Faculty Research 1990 - 1999
Culture media for mouse oocyte maturation affect subsequent embryonic development.
Blastocyst, Comparative-Study, Culture-Media, Embryo-Transfer, Female, Fertilization-in-Vitro, Fetal-Death: et, Fetal-Development: de, Male, Mice, Mice-Inbred-C57BL, Oogenesis: de, Pregnancy, SUPPORT-U-S-GOVT-P-H-S
Mol Reprod Dev 1990 Feb; 25(2):164-71.
These experiments were done to determine whether the culture medium used for the spontaneous maturation of mouse oocytes can affect the subsequent capacity of the ova to become fertilized and complete preimplantation development in vitro and development to live young. Oocytes obtained from antral follicles of gonadotropin-primed immature mice underwent spontaneous maturation in control medium, i.e. Eagle's Minimum Essential Medium (MEM) supplemented with 5% fetal bovine serum, or in one of eight different media which were also supplemented with serum. All of the ova were fertilized in Whitten's medium and were assessed for cleavage to the 2-cell stage and for further preimplantation development to blastocysts during culture in Whitten's medium. Three of the eight media used for oocyte maturation improved the capacity of the ova to develop to the blastocyst stage when compared with the control: Waymouth MB 752/1, MEM with non-essential amino acids, and MEM Alpha; Waymouth medium promoted the highest frequency of development of ova to the blastocyst stage. Moreover, the blastocysts derived from oocytes that matured in Waymouth medium contained more cells than blastocysts derived from oocytes that matured in control medium. Although BGJb medium promoted the cleavage of eggs to the 2-cell stage when present during oocyte maturation, it had a detrimental effect on their subsequent preimplantation developmental capacity. Following transfer to foster mothers, more 2-cell stage embryos developed to live young after oocyte maturation in Waymouth medium (21%) than in control medium (13%).(ABSTRACT TRUNCATED AT 250 WORDS)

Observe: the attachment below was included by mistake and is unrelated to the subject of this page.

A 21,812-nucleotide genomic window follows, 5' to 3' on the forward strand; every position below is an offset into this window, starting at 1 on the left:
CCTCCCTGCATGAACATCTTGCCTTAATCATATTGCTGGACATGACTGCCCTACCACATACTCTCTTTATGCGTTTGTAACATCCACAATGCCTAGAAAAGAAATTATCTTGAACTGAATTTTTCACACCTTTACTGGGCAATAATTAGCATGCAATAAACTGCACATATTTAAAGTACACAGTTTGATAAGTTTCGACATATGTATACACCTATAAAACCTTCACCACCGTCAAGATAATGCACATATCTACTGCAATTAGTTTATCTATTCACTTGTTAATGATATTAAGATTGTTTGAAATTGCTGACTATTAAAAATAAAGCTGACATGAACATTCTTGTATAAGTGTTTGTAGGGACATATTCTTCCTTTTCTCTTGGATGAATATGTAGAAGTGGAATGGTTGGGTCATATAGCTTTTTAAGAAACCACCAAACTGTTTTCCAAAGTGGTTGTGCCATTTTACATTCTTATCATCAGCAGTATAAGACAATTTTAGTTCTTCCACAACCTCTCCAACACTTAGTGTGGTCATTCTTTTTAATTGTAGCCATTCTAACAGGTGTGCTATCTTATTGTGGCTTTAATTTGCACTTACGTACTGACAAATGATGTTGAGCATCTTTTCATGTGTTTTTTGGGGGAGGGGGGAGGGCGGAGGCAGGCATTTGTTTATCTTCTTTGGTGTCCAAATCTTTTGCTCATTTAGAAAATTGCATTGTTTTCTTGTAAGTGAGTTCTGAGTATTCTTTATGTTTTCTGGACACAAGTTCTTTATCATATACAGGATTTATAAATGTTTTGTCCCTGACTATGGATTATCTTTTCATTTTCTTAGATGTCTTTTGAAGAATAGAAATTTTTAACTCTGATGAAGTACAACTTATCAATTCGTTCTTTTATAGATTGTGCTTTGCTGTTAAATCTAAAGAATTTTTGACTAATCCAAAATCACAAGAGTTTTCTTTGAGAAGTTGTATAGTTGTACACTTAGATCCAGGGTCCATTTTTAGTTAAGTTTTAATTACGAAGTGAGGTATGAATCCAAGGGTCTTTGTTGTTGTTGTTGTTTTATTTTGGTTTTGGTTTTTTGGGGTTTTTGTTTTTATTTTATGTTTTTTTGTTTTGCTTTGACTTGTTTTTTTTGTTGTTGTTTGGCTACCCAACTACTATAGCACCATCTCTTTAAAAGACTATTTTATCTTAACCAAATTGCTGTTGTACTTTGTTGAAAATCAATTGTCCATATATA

Van de Sandt JJ,
Culture media for mouse oocyte maturation affect subsequent embryonic development. Mol Reprod Dev 1990 Feb; 25(2):164-71.